Consecutive naïve H. pylori-infected patients, who underwent an upper endoscopy in 4 Italian hospitals due to dyspeptic symptoms and found to be infected at routine histological assessment, were invited to participate. Patients enrolled received a 10-day, high-dose dual therapy comprising esomeprazole (40 mg t.i.d) and amoxicillin (1 g t.i.d.). At least 4 weeks after the end of the treatment a 13C-urea breath test was performed to evaluate the eradication.
A total of 56 patients agreed to participate in the study and were all followed-up. The overall eradication was 87.5% (95% CI=78.8•96.2), without a statistically significant difference among centres. Overall, 5 (8.9%; 1.5•16.4%) patients complained of side-effects.
The 10-day, high-dose dual therapy with esomeprazole and amoxicillin might be an effective and safe first-line regimen. The efficacy of a longer 14-day regimen should be tested.
Annals of Gastroenterology 05/2015; 28(4):448-451.
[Show abstract][Hide abstract] ABSTRACT: Background and aims:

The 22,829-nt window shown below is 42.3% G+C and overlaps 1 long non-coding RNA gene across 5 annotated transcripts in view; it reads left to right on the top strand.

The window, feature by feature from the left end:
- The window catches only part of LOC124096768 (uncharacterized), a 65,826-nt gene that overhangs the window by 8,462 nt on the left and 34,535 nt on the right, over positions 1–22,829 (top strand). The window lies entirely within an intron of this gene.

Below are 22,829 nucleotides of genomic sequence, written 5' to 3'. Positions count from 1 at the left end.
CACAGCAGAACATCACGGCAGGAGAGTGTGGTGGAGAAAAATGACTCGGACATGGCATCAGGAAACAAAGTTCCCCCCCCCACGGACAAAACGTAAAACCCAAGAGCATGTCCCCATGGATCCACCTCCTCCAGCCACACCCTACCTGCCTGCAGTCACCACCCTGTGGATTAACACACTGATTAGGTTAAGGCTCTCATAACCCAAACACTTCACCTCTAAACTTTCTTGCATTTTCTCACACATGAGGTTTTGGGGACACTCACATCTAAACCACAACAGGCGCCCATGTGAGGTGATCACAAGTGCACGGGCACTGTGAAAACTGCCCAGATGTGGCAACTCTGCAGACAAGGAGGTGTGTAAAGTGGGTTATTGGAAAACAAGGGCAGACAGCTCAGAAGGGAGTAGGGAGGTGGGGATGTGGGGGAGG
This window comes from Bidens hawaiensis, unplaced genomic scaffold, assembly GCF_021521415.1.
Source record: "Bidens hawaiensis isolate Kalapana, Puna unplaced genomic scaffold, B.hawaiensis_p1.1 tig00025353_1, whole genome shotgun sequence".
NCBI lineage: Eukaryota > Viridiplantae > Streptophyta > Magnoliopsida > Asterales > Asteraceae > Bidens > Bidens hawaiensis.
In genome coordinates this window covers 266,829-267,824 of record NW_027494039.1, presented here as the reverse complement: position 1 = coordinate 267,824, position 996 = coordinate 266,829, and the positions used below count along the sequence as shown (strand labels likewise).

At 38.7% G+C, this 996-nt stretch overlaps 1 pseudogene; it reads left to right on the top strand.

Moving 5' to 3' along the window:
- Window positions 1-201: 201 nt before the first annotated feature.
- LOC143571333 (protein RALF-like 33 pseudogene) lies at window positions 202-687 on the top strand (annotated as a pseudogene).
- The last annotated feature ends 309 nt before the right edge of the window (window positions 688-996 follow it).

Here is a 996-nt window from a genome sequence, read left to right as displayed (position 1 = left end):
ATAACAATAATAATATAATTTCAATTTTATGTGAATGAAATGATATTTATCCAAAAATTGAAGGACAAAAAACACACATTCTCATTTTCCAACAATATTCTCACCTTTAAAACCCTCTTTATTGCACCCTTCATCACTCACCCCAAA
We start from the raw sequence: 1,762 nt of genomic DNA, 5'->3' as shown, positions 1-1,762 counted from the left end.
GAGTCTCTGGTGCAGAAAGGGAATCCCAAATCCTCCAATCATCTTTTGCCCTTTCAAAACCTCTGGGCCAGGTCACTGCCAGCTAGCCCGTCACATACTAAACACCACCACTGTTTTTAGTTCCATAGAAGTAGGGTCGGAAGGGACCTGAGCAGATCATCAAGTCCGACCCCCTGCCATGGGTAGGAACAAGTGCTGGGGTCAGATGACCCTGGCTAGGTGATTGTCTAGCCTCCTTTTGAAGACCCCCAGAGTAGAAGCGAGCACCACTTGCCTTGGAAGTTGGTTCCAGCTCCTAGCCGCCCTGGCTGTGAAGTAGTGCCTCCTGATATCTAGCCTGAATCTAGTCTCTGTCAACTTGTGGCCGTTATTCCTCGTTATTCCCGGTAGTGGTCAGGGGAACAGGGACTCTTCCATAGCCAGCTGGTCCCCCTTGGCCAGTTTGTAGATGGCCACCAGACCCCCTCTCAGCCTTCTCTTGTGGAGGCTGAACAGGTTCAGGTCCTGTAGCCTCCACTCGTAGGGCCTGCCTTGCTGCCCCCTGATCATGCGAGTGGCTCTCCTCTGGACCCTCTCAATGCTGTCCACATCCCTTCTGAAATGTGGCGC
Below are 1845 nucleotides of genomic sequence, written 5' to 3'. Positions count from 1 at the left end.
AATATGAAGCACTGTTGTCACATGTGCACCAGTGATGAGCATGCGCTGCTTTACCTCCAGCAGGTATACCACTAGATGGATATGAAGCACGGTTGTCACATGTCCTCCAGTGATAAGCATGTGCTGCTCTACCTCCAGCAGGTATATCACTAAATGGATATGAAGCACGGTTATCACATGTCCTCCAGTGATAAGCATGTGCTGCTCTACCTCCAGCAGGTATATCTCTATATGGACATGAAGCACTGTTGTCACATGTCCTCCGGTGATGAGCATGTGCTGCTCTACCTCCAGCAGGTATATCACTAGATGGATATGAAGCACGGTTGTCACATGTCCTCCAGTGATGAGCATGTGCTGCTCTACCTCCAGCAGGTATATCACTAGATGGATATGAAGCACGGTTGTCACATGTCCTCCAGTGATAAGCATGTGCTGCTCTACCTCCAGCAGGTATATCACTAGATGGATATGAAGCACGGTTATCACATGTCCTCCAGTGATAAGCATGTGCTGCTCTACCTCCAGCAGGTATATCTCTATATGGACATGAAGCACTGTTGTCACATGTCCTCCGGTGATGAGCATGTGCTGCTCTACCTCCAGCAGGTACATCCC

Data on the colon capsule endoscopy (CCE) in evaluating the small bowel (SB) and colon concurrently are rare. This study aims to evaluate the accuracy of CCE in assessing disease activity of the SB and colon in pediatric CD, by comparison with magnetic resonance enterography (MRE), SB contrast ultrasonography (SICUS), and ileocolonoscopy.
We prospective enrolled 40 consecutive patients (22 males, 18 females, mean age 13.1 ± 3.1 years) with CD of SB and colon. All underwent SICUS, MRE, CCE and ileocolonoscopy sequentially over 5 days. All investigators were blinded to the patient history and to test results. Patients were classified as "active" or "inactive" for the SB and the colon according to specific criteria for each tool (SES-CD, Lewis score, US and MR parameters of activity). For colonic mucosa evaluation, ileocolonoscopy was the comparator. For the SB a consensus panel was convened.
Sensitivity of CCE to detect colonic inflammation was 89% and specificity was 100%. The PPV and NPV of CCE for colonic inflammation were 100% and 91% respectively. In the SB, CCE showed 90% SE, 94% SP, with PPV and NPV of 95% and 90% respectively. Accuracy parameters for SICUS (SE: 90%, SP: 83%) and MRE (SE: 85%, SP: 89%) were lower than those for CCE. No serious adverse event related to the CCE procedure or preparation was reported.
CCE is of great usefulness in evaluating both SB and colon mucosa in pediatric CD. This single, non-invasive tool makes it possible to evaluate the SB and the colon concurrently with high diagnostic accuracy. Future multicenter studies need to define the role of CCE in the routine management of pediatric CD patients.